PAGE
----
If you’re living in a small space, one way to deal with the challenge of limited square footage is to select furniture that transforms or pulls double duty—for instance, a sofa that turns into a bed, a table that folds into itself, or even a bed that lifts into the ceiling! We've rounded up our top kinetic furnishings that transform with a simple push, pull, or press of a button.
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Coddle's Gjemeni couch is capable of over twelve different positions, ranging from a traditional armless sofa, to a lounge, to a full-on bed. It's made of stain-resistant leather and features four USB ports and two 110-volt sockets, so you'll never need to get up for anything—aside from a snack! The piece comes in four different colors, requires no tools for setup, and it's relatively affordably priced at $999.
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Designed by Carlo Ratti Associati and Opendot, the Lift-Bit is a shape-shifting furnishing composed of a series of motorized hexagonal cushions. The cushions can be raised or lowered into endless configurations using a phone app, so the Lift-Bit can serve as a sofa, chair, chaise lounge, group hangout area, or just about anything else you can think of.
This collapsible honeycomb structure looks like the silhouette of a chair when it's folded—but give it a little tug, and you'll suddenly find yourself with seating for eight. The FlexibleLove chair is made of eco-friendly kraft paper, which allows for great strength, flexibility, extension, and curvature into unique and unexpected shapes. Pricing for the seating starts at $395.
You're probably familiar with traditional Murphy beds, which flip up into a wall-mounted cabinet. The Ori Cloud Bed takes the concept to new heights—instead of flipping into the wall, the bed flies into the ceiling, revealing a sofa and coffee table in its place. The bed fits into a void in a wood frame in the ceiling, giving the appearance of a canopy overhead rather than the weighty presence of a bed.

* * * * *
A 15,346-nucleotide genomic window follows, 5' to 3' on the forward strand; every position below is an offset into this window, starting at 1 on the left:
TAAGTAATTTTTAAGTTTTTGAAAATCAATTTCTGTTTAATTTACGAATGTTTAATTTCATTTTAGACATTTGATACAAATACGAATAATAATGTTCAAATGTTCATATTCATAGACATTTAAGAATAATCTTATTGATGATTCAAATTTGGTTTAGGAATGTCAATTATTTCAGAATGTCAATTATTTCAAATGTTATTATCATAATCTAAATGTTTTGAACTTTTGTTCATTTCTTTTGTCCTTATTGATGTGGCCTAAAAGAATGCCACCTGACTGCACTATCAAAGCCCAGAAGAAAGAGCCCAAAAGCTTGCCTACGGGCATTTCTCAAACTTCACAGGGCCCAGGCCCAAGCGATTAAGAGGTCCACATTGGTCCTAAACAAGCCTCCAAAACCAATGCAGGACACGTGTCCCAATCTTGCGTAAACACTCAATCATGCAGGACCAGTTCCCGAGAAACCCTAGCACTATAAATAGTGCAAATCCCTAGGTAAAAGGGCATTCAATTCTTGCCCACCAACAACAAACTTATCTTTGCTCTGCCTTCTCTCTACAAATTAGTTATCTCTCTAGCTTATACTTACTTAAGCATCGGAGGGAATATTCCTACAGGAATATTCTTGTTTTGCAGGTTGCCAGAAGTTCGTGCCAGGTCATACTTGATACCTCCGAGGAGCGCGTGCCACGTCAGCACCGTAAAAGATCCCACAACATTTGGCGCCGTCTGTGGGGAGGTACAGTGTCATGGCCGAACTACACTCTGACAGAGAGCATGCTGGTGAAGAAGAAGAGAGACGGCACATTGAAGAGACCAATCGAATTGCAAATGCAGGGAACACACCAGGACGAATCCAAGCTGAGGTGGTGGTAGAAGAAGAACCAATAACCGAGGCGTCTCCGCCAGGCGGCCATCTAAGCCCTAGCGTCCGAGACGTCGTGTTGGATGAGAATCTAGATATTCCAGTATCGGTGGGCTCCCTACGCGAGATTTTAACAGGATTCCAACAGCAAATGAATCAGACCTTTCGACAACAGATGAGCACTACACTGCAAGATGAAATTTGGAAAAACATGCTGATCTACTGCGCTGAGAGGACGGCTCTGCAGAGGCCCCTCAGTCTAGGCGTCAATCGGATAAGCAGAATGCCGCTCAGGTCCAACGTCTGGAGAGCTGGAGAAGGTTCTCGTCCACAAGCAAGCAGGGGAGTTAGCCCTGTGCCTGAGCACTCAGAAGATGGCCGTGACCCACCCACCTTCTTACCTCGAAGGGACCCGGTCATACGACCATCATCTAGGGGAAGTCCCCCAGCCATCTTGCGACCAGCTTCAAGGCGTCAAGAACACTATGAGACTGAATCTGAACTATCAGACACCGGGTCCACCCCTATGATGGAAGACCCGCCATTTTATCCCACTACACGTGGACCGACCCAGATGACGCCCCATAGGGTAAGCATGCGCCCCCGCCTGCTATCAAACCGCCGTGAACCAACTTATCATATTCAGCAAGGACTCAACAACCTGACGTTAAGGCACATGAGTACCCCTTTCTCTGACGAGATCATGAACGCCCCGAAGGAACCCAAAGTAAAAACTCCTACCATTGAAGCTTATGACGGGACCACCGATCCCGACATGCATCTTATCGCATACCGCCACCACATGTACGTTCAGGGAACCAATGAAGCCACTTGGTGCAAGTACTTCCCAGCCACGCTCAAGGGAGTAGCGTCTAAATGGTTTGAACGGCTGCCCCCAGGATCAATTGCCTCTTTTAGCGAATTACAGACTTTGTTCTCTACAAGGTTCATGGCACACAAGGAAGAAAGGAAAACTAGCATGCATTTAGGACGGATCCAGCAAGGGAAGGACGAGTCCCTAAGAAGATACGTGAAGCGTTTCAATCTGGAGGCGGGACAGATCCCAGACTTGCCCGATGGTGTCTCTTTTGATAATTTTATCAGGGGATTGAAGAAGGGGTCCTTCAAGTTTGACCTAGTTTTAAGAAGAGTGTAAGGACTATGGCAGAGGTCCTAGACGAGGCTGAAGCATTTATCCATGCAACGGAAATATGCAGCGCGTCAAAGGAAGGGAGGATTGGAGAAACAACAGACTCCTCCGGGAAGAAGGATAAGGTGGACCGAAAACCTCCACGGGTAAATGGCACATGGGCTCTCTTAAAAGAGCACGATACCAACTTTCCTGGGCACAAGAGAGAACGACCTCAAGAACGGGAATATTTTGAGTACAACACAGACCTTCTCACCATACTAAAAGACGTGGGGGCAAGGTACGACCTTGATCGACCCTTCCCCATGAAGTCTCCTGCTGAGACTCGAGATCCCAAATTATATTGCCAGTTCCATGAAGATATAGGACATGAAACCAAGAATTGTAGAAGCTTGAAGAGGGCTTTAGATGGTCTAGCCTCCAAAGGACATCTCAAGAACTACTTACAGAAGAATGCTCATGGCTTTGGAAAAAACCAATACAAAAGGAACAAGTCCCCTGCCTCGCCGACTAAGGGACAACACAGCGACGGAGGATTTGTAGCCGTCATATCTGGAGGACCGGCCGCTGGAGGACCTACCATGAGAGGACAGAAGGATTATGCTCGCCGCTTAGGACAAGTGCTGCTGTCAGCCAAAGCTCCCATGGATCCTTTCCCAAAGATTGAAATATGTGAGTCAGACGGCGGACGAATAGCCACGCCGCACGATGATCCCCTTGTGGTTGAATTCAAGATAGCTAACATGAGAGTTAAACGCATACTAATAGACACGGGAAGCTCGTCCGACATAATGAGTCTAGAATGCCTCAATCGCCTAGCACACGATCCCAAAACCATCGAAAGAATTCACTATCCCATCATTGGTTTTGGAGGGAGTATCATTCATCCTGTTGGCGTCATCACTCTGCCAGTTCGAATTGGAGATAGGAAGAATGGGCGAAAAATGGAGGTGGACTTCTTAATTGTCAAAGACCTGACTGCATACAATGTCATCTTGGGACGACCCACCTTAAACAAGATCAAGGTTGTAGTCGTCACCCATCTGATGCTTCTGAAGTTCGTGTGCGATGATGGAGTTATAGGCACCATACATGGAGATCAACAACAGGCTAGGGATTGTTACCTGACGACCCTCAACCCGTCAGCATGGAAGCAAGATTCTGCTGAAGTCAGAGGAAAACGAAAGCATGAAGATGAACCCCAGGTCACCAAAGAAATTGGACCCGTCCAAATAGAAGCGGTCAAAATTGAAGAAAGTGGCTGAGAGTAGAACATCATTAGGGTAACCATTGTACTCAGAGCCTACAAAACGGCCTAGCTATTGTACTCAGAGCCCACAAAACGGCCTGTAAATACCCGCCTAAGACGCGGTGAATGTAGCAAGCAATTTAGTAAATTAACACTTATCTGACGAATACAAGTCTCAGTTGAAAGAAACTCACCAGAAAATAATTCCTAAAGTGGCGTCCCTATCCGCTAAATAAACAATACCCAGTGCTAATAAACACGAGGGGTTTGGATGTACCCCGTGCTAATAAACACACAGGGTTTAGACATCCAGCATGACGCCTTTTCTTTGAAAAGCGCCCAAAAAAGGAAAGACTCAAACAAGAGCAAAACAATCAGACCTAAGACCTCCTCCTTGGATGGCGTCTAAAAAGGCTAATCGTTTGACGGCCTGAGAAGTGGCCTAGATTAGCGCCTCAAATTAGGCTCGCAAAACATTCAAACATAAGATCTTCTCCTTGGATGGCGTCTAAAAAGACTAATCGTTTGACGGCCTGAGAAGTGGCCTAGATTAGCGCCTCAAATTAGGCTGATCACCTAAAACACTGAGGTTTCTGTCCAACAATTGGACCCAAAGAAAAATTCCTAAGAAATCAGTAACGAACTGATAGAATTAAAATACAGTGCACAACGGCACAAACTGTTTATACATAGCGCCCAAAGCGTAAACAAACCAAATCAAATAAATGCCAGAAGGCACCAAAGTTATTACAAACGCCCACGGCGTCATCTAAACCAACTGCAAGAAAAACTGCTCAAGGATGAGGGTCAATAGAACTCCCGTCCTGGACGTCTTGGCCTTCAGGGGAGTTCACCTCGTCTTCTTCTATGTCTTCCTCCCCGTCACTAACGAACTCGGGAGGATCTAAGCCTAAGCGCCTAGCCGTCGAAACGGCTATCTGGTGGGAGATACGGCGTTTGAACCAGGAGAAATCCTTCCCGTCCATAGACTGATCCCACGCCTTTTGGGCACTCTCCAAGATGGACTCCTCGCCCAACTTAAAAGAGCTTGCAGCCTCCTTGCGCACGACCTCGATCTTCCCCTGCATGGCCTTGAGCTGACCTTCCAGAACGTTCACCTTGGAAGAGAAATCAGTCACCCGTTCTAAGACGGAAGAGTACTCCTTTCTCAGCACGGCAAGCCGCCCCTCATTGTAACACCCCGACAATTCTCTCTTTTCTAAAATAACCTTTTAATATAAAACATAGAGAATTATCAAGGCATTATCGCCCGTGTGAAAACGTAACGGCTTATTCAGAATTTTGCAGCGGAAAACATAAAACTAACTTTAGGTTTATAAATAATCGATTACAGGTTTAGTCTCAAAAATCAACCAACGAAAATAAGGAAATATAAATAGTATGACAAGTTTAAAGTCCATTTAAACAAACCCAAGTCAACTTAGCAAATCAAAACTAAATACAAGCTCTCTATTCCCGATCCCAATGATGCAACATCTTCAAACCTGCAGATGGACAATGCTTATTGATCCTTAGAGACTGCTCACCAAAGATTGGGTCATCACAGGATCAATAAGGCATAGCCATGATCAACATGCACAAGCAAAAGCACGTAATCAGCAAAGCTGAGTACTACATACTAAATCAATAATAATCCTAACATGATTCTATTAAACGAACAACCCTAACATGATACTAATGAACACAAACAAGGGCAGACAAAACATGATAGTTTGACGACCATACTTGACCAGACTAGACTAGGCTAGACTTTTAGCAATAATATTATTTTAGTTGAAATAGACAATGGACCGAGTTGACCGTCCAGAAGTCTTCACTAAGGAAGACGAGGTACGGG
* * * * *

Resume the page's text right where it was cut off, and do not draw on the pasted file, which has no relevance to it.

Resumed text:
The Rising Table by Robert Van Embricqs leaps from a flat surface into a thoughtfully-designed table. Made of Plyboo, a type of bamboo plywood, the beams of the table cross each other to form a visually stunning, complex woven pattern. The interlaced beams form the Rising Table’s legs, and the design can be set at different heights to serve as a coffee table or a dining table.
Inspired by two-dimensional axonometric drawings, South Korean designer Jongha Choi created an aluminum stool and table that, when pushed and tilted at a certain angle, collapse into what looks like a two-dimensional form. Once flattened, the pieces can be easily stored—or even better, hung on the wall like art, ready to pop up and come alive when needed!
France–based Boulon Blanc has developed a patented technology that transforms a low-slung coffee table into a regular-height table with a simple pull. The horizontally-oriented legs flip up to a taller height so that the design can serve as a little kitchen table or a larger dining table, depending on the size. The company's transforming tables and stools are available in a range of sizes and materials, but all have solid wood legs and are made in France.
If your tiny apartment lacks storage, look no further than the Pocket Closet by Ori. The system essentially consists a series of shelves attached to tracks along the wall. The shelving units glide back and forth along the tracks, taking up a tiny amount of space but opening up to the size of a walk-in closet. The storage wall can be moved with the touch of a button, or with a voice command to Alexa or Google Home devices.
Related Reading: 11 Transforming Apartments That Make the Most of Minuscule Spaces